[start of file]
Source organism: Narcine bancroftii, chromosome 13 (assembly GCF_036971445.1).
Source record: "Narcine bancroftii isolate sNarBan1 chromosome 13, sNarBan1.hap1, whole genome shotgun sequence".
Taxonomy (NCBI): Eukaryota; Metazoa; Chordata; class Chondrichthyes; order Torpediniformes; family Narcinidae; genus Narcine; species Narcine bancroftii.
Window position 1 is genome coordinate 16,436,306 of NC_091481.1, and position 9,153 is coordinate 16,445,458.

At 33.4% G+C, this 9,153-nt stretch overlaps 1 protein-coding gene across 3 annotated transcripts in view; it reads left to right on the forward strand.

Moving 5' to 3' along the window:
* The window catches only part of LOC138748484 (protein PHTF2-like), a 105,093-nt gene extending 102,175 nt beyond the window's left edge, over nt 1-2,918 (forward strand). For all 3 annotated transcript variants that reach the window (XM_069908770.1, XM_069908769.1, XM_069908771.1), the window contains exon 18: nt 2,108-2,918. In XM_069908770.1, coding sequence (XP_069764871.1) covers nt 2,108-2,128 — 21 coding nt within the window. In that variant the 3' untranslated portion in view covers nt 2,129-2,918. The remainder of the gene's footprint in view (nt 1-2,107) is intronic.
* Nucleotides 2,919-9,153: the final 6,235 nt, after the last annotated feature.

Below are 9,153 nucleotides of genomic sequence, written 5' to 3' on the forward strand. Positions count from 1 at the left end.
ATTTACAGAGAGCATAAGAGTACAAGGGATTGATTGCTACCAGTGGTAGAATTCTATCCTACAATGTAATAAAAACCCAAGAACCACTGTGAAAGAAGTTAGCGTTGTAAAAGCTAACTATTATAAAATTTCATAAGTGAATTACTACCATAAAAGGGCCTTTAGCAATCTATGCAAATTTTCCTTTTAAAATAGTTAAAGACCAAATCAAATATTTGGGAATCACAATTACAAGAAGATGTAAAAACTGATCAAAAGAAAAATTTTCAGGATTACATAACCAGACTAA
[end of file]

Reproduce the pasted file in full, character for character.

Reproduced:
Source organism: Narcine bancroftii, chromosome 13 (assembly GCF_036971445.1).
Source record: "Narcine bancroftii isolate sNarBan1 chromosome 13, sNarBan1.hap1, whole genome shotgun sequence".
Taxonomy (NCBI): Eukaryota; Metazoa; Chordata; class Chondrichthyes; order Torpediniformes; family Narcinidae; genus Narcine; species Narcine bancroftii.
Window position 1 is genome coordinate 16,436,306 of NC_091481.1, and position 9,153 is coordinate 16,445,458.

At 33.4% G+C, this 9,153-nt stretch overlaps 1 protein-coding gene across 3 annotated transcripts in view; it reads left to right on the forward strand.

Moving 5' to 3' along the window:
* The window catches only part of LOC138748484 (protein PHTF2-like), a 105,093-nt gene extending 102,175 nt beyond the window's left edge, over nt 1-2,918 (forward strand). For all 3 annotated transcript variants that reach the window (XM_069908770.1, XM_069908769.1, XM_069908771.1), the window contains exon 18: nt 2,108-2,918. In XM_069908770.1, coding sequence (XP_069764871.1) covers nt 2,108-2,128 — 21 coding nt within the window. In that variant the 3' untranslated portion in view covers nt 2,129-2,918. The remainder of the gene's footprint in view (nt 1-2,107) is intronic.
* Nucleotides 2,919-9,153: the final 6,235 nt, after the last annotated feature.

Below are 9,153 nucleotides of genomic sequence, written 5' to 3' on the forward strand. Positions count from 1 at the left end.
ATTTACAGAGAGCATAAGAGTACAAGGGATTGATTGCTACCAGTGGTAGAATTCTATCCTACAATGTAATAAAAACCCAAGAACCACTGTGAAAGAAGTTAGCGTTGTAAAAGCTAACTATTATAAAATTTCATAAGTGAATTACTACCATAAAAGGGCCTTTAGCAATCTATGCAAATTTTCCTTTTAAAATAGTTAAAGACCAAATCAAATATTTGGGAATCACAATTACAAGAAGATGTAAAAACTGATCAAAAGAAAAATTTTCAGGATTACATAACCAGACTAA